There’s a lot to like about Playhouse, but what should excite the industry is that someone is offering agents a sharp, capable tool to promote listing inventory at very little cost.
Are you receiving Inman’s Agent Edge? Make sure you’re subscribed for the latest on real estate technology from Inman’s expert Craig Rowe.
Playhouse is a mobile app for browsing real estate listing content.
Ideal for: All agents and teams
Top selling points:
- Leverages familiar content format
- Focuses primarily on listing video
- Listing Price Game
- Agent profiles and video libraries
- No charge for use
Playhouse doesn’t cost anything for an agent to use, but it will eventually charge for lead generation, using an established industry partner for now. I feel this could harm the app, especially if agents are already paying for the lead service, or haven’t found success for it.
What you should know
Playhouse is an app that lets agents post videos of their listings for browsing by consumers who can’t get enough of OPP — other people’s properties. It’s modeled after today’s most common social video apps, TikTok and Instagram, but it’s designed specifically for real estate.
Agents can post individual branding content, build profile libraries and, generally, share everything that can help bind consumers to their brand.
All the tools are here and easy to access: a heart icon to like a post; an arrow to share and send; the ability to save a listing; and links that delve into an agent’s, team’s or brokerage’s full Playhouse library.
Listing videos include a price, location and a map view, and thumbing up reveals most of what you’d find on an MLS or portal listing, including additional images of the property.
The videos fill the screen vertically, no doubt the most popular format for digesting such content.
A great goal for any agent would be to get people commenting about a home, so get creative, ask questions about features and highlight the fun stuff.
The app can do some market education, too. The Listing Price Game, which can be toggled on or off as you go, offers up a random listing video and animates the list price, engaging the user to predict if the price is higher or lower.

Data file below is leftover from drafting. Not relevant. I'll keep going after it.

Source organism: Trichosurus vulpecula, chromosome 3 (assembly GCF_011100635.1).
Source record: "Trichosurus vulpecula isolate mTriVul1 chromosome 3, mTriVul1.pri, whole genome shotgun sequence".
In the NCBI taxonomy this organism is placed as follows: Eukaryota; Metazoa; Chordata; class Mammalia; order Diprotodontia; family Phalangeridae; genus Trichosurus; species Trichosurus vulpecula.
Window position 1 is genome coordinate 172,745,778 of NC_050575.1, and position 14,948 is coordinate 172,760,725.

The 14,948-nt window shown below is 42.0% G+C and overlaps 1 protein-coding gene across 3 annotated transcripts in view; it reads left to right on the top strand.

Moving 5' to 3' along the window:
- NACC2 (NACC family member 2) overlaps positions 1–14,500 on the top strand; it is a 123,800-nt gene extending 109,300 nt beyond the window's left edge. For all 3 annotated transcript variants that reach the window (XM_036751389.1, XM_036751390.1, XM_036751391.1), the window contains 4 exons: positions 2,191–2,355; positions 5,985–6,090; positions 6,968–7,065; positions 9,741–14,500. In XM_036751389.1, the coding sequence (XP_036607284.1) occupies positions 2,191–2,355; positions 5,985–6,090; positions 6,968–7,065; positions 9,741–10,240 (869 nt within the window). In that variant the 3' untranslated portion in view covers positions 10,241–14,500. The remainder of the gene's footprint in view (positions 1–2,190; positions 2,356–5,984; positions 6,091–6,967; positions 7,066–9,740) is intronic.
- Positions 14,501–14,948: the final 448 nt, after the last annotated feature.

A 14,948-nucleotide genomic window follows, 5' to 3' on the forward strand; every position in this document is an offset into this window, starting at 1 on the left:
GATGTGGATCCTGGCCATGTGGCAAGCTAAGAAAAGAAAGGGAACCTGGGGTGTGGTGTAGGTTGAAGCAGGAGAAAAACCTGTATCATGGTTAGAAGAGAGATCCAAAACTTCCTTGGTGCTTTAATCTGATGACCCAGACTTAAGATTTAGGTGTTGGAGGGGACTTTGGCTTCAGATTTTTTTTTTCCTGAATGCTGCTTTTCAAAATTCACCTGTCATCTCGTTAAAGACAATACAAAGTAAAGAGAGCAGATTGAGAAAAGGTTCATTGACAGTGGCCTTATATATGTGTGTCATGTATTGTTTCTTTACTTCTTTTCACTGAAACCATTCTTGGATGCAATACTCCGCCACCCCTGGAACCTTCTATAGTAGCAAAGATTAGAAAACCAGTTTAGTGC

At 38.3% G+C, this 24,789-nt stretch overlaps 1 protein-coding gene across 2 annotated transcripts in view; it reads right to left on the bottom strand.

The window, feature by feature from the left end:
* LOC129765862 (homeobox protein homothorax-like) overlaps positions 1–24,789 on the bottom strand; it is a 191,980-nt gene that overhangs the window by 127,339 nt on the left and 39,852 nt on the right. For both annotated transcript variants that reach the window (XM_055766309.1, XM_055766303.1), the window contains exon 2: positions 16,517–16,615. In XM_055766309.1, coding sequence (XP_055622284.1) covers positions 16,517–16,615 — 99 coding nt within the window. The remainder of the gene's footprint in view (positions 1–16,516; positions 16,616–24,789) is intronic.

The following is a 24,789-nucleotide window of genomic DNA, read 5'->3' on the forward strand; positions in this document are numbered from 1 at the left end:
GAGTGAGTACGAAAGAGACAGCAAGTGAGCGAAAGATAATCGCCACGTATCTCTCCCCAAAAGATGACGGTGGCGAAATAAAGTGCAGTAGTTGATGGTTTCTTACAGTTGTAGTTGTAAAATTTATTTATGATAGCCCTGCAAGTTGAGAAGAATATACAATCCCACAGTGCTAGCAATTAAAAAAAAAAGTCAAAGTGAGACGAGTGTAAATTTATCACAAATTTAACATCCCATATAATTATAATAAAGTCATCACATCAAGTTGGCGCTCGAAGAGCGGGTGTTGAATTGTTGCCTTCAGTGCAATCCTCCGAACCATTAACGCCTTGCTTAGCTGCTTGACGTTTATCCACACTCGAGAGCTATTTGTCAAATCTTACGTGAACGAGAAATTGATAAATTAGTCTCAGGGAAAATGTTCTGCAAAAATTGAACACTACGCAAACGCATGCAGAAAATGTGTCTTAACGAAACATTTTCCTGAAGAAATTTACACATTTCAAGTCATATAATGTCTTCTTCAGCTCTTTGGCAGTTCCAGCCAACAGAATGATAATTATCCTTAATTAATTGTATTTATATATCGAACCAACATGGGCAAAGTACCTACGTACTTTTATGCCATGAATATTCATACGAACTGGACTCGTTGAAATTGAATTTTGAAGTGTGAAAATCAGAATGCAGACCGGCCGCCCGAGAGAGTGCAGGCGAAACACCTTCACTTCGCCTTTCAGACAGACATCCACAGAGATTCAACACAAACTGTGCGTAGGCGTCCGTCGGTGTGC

Sure, it’s not a new homebuyer seminar, but it can help buyers make sense of what their market is offering — something you have to do every time you speak with them.
I installed Playhouse on my iPhone 12 mini in under a minute, and it jumped right into the first video of a five-bedroom, six-bathroom house in San Francisco. Music plays automatically but can be toggled off via the bottom right menu, where you access the price game selector.
There’s a lot to like about Playhouse, but what should excite the industry is that someone is offering you a sharp, capable tool to promote listing inventory at very little cost. You have a smartphone. You have listings. Here is your production studio.
I’m not going to bother looking for the number of times I’ve said that agents need to not overthink video. This is not a 1980s-era business card or bus bench. No one wants your glamour shot. They want content: authentic, ad-hoc content about properties. You want to know why portals get so much traffic?
It’s because people are looking at real estate.
Playhouse doesn’t see itself as a competitor to Instagram or TikTok. Rather, they are content-drivers, and could even push people to your Playhouse profile. Yet, whereas the latter options provide video on everything you like, Playhouse remains focused on all things real estate, with a curation priority on listings.
All Playhouse has left to do is get viewers. Yeah, the hard part. You joining the app can certainly help.
This is a creative, fun app for promoting your sellers’ homes, your team, your brokerage and even your industry. If you’re trying to reach a new market or simply come across as someone other than the 15-year-old headshot on your business card, then maybe it’s time to try some video.
Oh, and it has an awesome tagline: Scroll Home.
Have a technology product you would like to discuss? Email Craig Rowe
Craig C. Rowe started in commercial real estate at the dawn of the dot-com boom, helping an array of commercial real estate companies fortify their online presence and analyze internal software decisions. He now helps agents with technology decisions and marketing through reviewing software and tech for Inman.